Today Brazilians are celebrating “Dia das Crianças” which means Children’s day. I find this rather amusing as Brazilian children are the center of everything here. (I have yet to publish a post about the birthday parties which are totally outrageous. I will get to it though). Dia das Crianças is a holiday so the kids are home from school and Peter is home from work. Weather has been very wet and windy lately but today apparently the sun decided to show up. We were made aware of this by James, lo and behold, who woke us all up saying it was time for breakfast. James is NEVER the first to get up in the morning. Olivia is the early bird and James the sleepy head. However he got us up and we had a nice brunch outside followed by some play in the pool as well as some reading by the pool.
I was scouring the fridge for lunch ideas when Mini texted asking if we wanted to join them for lunch at “Coxinhas Douradas” in a neighboring village called Bueno de Andrada. Thought that was a no-brainer so we got in the car and drove 12km for a culinary experience.
Bueno de Andradas is a very small village located just 15km outside Araraquara. The town is populated by about 90 families with another 320 families in the settlements around it summing up to around 2000 people. The village consists of a main street, ten blocks of housing, a train station, a chapel and its main attraction, “Coxinhas Douradas” (which means Golden Coxinhas). Coxinhas Douradas has received many awards and is considered to have the best coxinhas in Brasil. I am so lucky to have this place so close!
Bueno de Andrada (Brazilian for relaxed atmosphere?)
The spread of orange plastic tables and chairs as well as the long line of people told us were in the right place. It was bustling with flip flopped people. Some eagerly walking out of the restaurant with their coxinha ladden plate, some relaxing satisfied in the shade of the trees. Bikes and motorcycles were parked all along the street, their riders stopping for a bite. Music played from parked cars creating a very relaxed, social, Brazilian atmosphere.
After parking the car we went to find Mini, Gustav, Nisse, Lucas and Noa in the throng of Brazilians. I spotted Mini and Nisse in the long line so I did what Brazilians do and cut the line without protest from those behind us. Though the line was long the staff are quick and the wait was only about 10min.
After ordering our food we stood aside and waited for our order to be called out.
After 2 min my number was called and I picked up my plate of Coxinhas with ham and cheese, broccoli and bacon and a 1L bottle of orange juice to wash them down. (After I had placed my order I saw a poster with their limited addition coxinha, the hamburger, so had to ask Nisse to order that for me. Turned out to be a good call as it was the best of the bunch.)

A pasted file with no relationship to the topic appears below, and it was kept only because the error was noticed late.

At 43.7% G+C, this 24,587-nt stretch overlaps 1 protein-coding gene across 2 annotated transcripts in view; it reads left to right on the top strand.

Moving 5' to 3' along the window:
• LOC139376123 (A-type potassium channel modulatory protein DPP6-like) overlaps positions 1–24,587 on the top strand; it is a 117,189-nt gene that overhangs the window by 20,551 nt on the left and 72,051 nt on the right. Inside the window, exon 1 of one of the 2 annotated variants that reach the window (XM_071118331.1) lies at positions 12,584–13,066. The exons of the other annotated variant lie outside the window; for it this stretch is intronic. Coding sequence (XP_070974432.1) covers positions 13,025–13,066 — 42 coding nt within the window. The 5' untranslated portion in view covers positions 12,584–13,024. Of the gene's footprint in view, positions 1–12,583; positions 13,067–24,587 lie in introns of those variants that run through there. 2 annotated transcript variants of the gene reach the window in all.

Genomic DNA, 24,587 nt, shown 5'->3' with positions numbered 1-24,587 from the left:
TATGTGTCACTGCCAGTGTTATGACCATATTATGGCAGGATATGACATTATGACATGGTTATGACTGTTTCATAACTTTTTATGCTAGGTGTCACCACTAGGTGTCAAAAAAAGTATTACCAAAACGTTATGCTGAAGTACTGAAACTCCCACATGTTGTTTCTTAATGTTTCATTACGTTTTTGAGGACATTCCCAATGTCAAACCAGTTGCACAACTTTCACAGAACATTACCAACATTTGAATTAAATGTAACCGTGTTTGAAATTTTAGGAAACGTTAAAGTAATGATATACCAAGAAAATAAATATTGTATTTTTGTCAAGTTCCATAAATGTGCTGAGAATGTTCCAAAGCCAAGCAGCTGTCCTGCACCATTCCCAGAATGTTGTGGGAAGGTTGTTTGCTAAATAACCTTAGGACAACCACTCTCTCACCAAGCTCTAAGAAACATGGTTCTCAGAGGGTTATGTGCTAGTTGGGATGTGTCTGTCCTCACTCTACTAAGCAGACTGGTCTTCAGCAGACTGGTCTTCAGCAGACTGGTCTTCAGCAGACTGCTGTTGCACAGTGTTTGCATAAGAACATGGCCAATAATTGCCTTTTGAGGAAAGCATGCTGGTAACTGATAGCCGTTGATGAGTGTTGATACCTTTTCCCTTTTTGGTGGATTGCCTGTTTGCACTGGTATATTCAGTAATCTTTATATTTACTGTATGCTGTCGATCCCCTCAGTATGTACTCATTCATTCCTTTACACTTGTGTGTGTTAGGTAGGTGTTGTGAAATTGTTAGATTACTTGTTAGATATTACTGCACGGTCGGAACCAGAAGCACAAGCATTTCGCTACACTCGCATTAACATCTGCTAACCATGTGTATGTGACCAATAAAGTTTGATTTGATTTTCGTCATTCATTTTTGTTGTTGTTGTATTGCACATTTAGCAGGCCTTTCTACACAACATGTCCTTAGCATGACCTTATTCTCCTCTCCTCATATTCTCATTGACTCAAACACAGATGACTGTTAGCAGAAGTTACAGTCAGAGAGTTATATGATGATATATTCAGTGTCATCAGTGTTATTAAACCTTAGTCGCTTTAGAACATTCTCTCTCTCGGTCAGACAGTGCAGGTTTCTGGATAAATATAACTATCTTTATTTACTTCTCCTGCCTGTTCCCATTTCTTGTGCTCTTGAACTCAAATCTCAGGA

Gustav and Peter had put together some tables and chairs at which we comfortably relaxed and enjoyed our impromptu lunch on a street in this little village of Buenos de Andrada. A place I would never have known existed had it not been for our move to Brazil, obviously. It just reminds me that there are so many places out there in the world that we will never see if we don’t take chances and opportunities and say “Yes! Let’s go” when they are presented to us. That has been our standpoint since we moved here. We say “Yes, let’s go” to almost everything and in doing so we have made new friends, experienced new things and widening our understanding of the Brazilian culture.
What are Coxinhas?
Coxinha means “little chicken thigh” and is a very popular food in Brazil. It is based on dough made with wheat flour and chicken broth and sometimes mashed potato. The dough is then filled traditionally with shredded spiced chicken meat, or a whole chicken thigh. It is shaped to resemble a chicken thigh and then coated in batter, breadcrumbs and finally deep fried.
Why is it shaped to resemble a chicken thigh you might wonder…well, there is a story about the son of Princess Isabel (Imperial Princess of Brazil 1846-1921) who had mental problems and was forced to live in seclusion. The boy had a favourite dish, chicken, but he only ate the thigh. One day, not having enough thigh, the cook was forced to improvise and took the chicken meat he/she had and shredded it and then stuffed it into a flour dough shaping it into a drumstick. The boy approved of the results wether he new it wasn’t a real thigh or not. When Empress Teresa Cristina visited the boy she couldn’t resist the tasty delicacy and she demanded that the imperial cook learn how to make it. Empress Teresa Cristina was nicknamed “Mother of the Brazilians” so it is no surprise that the “Little chicken thigh” became a national food.
Today coxinhas are found everywhere you look and with various fillings though chicken is still most common. If you have a hankering for a coxinha it is most likely within arms reach whether you are at a gasstation, supermarket, soccer field or even on the street. However the taste varies. I am not a coxinha lover but Coxinhas Douradas are quite tasty. Especially with that hot sauce that comes with them.
Hot days call for Acaí
After our Coxinhas we rounded off our lunch at a new açaí place nearby before going home for a siesta before tonights birthday party that James and I are going to to celebrate his friend Dani.
While writing this post the rest of the family fell asleep in the couch for a, apparently, much needed nap giving me time to do one or more of all the things on my to do list like workout, study, blog, bake gluten free bread or make vegan snickers bites.